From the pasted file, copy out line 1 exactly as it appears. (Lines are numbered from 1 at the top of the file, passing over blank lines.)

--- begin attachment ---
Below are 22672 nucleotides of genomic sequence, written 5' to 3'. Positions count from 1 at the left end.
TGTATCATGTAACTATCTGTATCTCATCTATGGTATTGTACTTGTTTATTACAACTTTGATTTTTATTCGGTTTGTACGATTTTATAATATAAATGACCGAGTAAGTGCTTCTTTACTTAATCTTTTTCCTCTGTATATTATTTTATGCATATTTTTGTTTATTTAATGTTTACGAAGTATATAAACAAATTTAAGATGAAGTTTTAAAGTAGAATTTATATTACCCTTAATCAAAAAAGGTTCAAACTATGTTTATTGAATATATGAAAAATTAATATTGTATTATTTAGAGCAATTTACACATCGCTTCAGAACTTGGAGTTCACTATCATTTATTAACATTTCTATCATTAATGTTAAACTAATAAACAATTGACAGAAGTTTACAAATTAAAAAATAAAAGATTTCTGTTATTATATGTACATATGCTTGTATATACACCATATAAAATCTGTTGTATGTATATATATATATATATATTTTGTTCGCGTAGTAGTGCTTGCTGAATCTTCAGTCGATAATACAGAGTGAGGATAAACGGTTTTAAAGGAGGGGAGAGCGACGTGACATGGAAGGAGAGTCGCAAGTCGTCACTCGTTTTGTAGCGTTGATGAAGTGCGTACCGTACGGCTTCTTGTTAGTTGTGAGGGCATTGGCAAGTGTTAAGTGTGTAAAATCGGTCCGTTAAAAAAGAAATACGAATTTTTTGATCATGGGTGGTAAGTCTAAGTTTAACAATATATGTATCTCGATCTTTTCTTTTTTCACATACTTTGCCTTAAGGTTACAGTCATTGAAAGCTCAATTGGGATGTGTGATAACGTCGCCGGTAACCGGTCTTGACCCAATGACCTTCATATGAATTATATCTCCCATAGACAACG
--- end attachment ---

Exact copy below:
Below are 22672 nucleotides of genomic sequence, written 5' to 3'. Positions count from 1 at the left end.